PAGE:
When you’re in the process of getting a divorce, you want it to be as quick and painless as possible. After all, we’ve all heard nightmare stories of people taking years to finalize their divorce proceedings, and no one wants to go through that. How can you avoid spending all of your time and money on your divorce? By getting an uncontested divorce.
In an uncontested divorce case, you will work with your spouse to settle the terms of your divorce and then, you will communicate the settlement terms to your Brunswick, GA divorce attorney. If you and your spouse can agree on everything, your divorce process can be relatively short. It depends on the details of your case, but in Georgia, the average uncontested divorce only takes between 45 and 60 days from the filing to finalize. Of course, if you and your spouse can’t come to an agreement, you’ll be forced to go through the more traditional divorce process, which will definitely take more time and more money to complete.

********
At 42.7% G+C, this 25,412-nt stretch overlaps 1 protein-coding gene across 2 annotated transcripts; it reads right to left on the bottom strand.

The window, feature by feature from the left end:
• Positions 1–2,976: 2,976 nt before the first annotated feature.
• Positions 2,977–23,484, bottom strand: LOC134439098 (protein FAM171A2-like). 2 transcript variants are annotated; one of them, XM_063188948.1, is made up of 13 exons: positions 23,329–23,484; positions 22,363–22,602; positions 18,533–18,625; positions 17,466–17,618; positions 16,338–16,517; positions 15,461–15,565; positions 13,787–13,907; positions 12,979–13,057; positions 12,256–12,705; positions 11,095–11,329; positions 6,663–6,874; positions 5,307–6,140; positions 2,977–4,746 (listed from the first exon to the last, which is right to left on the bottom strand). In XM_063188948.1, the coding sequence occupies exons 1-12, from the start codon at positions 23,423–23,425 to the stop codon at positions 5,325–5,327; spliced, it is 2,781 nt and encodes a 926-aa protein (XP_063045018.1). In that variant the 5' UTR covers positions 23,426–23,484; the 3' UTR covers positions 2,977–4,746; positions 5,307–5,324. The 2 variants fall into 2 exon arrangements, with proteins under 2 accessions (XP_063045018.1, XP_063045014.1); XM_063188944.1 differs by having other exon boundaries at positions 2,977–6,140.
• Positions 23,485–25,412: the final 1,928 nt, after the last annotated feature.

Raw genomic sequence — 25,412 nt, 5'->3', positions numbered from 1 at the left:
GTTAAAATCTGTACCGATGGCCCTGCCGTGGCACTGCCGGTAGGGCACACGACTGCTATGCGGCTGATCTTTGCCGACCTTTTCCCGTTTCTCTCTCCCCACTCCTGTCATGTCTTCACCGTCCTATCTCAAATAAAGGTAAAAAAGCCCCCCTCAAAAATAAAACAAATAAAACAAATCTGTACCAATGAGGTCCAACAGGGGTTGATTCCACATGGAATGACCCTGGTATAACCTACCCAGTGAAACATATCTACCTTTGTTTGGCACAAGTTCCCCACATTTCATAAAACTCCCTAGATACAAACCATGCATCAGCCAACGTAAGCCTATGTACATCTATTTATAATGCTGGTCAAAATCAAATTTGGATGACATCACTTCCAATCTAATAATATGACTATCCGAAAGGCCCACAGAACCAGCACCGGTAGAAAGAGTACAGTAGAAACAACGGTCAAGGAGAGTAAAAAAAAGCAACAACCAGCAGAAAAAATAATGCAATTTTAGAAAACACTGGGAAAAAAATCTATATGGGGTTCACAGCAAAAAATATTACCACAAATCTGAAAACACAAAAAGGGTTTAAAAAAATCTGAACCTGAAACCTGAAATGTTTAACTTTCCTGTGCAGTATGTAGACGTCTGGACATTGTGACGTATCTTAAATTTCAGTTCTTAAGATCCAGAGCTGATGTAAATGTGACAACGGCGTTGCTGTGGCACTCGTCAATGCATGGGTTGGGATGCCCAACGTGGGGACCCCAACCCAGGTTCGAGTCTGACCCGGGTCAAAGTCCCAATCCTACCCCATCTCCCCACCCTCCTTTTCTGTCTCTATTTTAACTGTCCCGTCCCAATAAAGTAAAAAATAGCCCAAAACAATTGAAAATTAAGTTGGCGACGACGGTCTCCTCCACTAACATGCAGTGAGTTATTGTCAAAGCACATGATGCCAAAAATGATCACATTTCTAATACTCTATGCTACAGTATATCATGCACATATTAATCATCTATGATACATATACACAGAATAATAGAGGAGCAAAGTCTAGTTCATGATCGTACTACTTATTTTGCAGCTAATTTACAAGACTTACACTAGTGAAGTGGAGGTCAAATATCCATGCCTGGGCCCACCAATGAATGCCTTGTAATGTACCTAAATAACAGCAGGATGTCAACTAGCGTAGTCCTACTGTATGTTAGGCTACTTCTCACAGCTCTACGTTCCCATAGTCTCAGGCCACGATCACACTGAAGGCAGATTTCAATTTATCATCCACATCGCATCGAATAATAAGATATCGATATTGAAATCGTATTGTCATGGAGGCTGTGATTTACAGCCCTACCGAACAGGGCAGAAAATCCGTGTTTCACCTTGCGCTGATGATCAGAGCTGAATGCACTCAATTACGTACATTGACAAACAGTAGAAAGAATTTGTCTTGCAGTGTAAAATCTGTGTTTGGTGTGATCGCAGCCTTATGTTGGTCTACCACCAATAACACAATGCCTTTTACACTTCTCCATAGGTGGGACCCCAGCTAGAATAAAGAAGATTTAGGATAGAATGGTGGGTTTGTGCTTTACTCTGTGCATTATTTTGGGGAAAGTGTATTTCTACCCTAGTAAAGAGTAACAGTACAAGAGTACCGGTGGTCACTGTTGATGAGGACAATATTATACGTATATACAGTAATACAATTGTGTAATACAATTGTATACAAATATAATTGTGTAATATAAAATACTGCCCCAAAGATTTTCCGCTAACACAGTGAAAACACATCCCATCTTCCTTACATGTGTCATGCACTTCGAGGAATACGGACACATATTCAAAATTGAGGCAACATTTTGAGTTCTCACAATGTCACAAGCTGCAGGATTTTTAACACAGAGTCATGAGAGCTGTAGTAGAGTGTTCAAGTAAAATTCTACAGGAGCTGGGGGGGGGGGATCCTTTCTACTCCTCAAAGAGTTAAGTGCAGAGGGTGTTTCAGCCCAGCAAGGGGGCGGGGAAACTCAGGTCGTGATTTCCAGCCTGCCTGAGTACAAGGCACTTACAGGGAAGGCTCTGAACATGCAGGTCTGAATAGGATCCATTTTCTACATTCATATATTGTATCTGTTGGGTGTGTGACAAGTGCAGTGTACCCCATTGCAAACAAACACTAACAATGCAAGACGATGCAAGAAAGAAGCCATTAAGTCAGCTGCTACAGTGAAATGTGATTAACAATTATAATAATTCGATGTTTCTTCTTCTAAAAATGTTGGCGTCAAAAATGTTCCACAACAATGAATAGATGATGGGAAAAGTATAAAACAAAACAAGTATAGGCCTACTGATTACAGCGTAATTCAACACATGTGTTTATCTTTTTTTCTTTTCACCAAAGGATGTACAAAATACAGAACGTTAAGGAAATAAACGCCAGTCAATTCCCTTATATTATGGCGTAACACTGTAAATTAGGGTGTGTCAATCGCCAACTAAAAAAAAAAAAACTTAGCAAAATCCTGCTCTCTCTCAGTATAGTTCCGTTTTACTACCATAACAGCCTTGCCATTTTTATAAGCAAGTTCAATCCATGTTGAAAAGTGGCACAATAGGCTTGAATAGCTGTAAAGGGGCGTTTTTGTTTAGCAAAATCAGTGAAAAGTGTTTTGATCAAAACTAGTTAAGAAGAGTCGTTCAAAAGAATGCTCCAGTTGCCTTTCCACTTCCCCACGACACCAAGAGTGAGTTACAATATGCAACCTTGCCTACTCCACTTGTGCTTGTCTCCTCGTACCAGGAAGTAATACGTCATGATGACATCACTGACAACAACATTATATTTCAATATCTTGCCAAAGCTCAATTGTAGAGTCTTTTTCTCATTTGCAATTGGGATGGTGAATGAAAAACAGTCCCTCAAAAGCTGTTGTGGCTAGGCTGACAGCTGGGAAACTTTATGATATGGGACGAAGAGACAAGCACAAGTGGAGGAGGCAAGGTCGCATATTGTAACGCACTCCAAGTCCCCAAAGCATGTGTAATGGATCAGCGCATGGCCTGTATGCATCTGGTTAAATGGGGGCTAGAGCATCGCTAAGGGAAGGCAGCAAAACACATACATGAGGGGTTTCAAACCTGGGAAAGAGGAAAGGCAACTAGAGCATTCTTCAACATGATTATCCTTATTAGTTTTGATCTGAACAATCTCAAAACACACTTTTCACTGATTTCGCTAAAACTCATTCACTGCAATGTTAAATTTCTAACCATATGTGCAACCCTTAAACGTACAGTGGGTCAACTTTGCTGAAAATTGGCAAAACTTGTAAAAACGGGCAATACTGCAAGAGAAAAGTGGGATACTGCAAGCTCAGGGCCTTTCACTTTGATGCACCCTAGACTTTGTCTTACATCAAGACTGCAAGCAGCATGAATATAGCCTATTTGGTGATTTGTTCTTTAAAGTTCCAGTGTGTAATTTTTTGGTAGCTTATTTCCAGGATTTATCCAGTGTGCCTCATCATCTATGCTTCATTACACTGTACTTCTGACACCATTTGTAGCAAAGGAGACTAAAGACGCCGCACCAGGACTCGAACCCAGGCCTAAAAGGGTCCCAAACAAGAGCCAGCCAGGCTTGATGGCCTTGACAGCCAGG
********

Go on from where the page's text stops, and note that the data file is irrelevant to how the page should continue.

What issues will you and your spouse have to agree on in order to move through the process swiftly? It can include, but is not limited to:
• Dividing property
• Separating other assets like retirement accounts, stocks, or other investments
• Child custody and visitation
• Possibly alimony
If you and your spouse, can reach an agreement about all of these issues, you could be divorced within two months. That’s good news for you, your spouse, and your wallet. And if you need any assistance, that’s what I’m here for. As a local Brunswick, GA family law attorney, I’ve spent more than 20 years helping members of my community with their legal issues, and I’m here to help you too. All you have to do is give me a call, and we can discuss your uncontested divorce.
This blog is for educational purposes only as well as to give you general information and a general understanding of the law, not to provide specific legal advice. By using this blog you understand that there is no attorney client relationship between you and the attorney or law firm. The blog should not be used as a substitute for competent legal advice from a licensed professional attorney in your state.